Irish Language at UW-Milwaukee

Opportunities to Learn and Use Irish at UWM

Infographic: Irish Language at UWM

Why Irish?
Irish is known as the oldest spoken language in Europe. Now under endangered status, Irish (also called Irish Gaelic, Gaelic, or Gaeilge – in Irish) is taught in schools in Ireland, but only spoken as the primary language at home by about 1.5% of the combined population of Ireland and the North of Ireland. There are over 25,000 Irish learners in the U.S., that number growing through increased availability of online resources, in-person classes, and language immersion weekends!

Gaeltacht regions (Irish-speaking areas), primarily but not exclusively along Ireland’s west coast, are home to native speakers and many Gaeltacht schools for children, teenagers, and adults who want to learn Irish. These are great opportunities to tour a magnificent corner of the world while learning a language which is equally beautiful, and intricately tied, to the landscape, traditions, and music you’ll find there.

Interest in Irish and Irish speakers is increasing within Dublin, a growing international tech hub. Job opportunities are open across the country for those who can bring Irish to the public sphere, making technology, information and daily life experiences accessible through the language. Other benefits of learning Irish include travel opportunities (like study abroad), internships and research projects, connecting with a part of your heritage, being competitive for scholarships, and being part of a dedicated community.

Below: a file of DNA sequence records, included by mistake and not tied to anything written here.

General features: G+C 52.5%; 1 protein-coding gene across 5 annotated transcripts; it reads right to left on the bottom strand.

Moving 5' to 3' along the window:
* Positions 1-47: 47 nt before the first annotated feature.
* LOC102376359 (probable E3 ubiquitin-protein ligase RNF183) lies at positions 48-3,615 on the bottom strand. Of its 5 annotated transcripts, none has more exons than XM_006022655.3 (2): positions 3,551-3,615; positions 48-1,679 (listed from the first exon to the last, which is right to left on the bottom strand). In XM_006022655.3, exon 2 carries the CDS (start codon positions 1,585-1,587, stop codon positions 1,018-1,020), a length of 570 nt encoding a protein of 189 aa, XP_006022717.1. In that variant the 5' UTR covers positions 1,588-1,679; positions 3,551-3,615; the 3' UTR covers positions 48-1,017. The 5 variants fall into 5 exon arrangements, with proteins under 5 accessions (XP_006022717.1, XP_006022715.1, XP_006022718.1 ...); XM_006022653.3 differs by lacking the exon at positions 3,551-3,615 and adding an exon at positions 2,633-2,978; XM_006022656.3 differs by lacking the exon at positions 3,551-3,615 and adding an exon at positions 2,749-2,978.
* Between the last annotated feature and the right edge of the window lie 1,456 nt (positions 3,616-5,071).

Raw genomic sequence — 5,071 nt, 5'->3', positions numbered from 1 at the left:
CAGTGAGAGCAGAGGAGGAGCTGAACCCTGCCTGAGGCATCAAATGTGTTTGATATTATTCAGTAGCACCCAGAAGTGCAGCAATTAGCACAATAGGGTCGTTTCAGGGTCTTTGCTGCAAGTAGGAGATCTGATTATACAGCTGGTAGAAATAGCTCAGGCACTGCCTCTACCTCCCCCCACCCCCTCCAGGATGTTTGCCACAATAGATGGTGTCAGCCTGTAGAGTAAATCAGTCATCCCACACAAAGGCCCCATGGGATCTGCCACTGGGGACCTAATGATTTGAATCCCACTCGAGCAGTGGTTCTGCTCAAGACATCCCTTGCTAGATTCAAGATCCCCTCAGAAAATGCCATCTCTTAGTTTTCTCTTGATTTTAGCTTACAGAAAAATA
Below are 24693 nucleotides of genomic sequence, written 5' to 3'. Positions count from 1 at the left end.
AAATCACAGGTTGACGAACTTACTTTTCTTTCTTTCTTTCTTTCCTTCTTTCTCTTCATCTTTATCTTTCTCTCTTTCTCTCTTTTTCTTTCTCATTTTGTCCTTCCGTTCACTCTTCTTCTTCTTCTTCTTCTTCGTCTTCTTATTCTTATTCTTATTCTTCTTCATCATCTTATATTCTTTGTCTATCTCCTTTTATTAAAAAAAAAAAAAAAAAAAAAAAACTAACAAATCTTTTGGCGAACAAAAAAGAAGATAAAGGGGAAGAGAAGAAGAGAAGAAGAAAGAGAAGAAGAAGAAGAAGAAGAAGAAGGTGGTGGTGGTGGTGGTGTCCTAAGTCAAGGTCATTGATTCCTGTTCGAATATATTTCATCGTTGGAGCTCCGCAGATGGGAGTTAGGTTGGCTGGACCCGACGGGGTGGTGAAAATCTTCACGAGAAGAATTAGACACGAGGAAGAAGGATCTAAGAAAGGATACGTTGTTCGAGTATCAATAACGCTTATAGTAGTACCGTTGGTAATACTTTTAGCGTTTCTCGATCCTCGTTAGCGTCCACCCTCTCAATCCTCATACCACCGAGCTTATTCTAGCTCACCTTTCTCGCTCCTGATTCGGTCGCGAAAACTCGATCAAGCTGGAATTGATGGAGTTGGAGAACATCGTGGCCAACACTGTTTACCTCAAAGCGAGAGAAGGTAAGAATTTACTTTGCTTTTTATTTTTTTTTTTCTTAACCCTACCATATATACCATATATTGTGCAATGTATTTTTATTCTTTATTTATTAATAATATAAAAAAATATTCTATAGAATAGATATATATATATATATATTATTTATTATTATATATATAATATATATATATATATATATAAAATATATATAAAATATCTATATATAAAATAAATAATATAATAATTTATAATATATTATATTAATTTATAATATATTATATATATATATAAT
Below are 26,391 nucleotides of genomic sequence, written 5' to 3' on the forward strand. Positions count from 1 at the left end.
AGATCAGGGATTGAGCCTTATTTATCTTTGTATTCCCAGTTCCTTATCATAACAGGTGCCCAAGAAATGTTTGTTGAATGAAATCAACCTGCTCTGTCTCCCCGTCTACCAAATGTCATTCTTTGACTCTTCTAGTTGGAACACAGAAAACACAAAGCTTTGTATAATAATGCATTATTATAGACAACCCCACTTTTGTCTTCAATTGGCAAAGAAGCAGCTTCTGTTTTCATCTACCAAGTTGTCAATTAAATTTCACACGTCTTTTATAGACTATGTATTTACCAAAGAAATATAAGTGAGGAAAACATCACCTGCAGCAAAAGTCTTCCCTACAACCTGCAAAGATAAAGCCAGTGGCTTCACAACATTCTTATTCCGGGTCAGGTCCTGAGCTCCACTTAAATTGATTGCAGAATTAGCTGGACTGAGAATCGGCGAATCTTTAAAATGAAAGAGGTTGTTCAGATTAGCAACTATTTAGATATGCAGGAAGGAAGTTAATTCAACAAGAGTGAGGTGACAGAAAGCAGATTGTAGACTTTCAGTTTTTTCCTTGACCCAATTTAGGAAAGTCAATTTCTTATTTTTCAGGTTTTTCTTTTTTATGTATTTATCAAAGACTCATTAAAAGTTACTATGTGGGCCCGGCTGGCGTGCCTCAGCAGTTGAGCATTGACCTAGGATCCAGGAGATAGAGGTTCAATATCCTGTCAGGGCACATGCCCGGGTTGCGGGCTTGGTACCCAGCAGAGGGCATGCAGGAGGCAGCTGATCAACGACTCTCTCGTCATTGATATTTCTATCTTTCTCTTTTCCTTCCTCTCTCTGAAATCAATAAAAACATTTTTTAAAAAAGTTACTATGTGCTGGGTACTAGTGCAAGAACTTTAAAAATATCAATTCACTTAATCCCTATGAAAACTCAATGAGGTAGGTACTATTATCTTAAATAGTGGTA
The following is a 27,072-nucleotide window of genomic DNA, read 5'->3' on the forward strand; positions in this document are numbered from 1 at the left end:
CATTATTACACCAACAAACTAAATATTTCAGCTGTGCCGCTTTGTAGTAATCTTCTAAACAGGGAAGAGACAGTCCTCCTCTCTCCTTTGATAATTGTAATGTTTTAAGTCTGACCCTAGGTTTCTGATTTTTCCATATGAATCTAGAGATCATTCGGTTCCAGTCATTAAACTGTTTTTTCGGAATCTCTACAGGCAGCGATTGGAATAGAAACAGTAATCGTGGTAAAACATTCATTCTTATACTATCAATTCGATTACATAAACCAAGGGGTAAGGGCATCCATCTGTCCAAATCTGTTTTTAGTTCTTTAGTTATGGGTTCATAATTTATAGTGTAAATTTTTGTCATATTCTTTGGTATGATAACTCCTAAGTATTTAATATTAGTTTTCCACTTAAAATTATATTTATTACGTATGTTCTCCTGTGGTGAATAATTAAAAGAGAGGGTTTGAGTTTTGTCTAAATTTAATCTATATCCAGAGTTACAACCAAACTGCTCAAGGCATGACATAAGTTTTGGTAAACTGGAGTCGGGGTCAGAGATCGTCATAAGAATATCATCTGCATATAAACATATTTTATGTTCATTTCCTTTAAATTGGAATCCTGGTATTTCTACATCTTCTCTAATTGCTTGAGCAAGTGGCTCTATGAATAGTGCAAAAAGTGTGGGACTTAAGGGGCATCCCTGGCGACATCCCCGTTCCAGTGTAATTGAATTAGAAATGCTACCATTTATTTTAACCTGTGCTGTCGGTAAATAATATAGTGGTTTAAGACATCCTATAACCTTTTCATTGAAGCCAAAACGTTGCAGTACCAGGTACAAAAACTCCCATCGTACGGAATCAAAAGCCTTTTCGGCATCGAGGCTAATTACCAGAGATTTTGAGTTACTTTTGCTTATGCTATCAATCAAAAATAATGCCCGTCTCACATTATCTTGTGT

History of Irish at UWM
As far back as the 1960s, Irish was being taught at UWM. It started unofficially as a gathering led by Gareth and Janet Dunleavy, UWM English professors. They were early adopters of Fulbright’s international programs on UWM’s campus, paving the way for global connections to UWM.

By the official founding of the Center for Celtic Studies in 2002, Irish had been taught on campus for several years. The Center, the vision of the late, great John Gleeson, was created to supplement L&S curriculum with a Celtic Studies Certificate. Through the certificate program, students are given the tools to extend their Irish language education into areas of history, art, film, theater, literature, archaeology, anthropology, folklore, and music, and build context for how Celtic Studies aligns with their major. Celtic Studies students have become well-connected to the many Celtic organizations throughout Milwaukee as well.

John was a second-language learner of Irish who frequented the Gaeltacht and helped to get traction for Oideas Gael in the 1980s and beyond. He set up the summer study abroad to Oideas Gael in Gleann Cholm Cille, Co. Donegal, and the semester study abroad program at Ulster University – McGee Campus in Derry.


Updated January 2024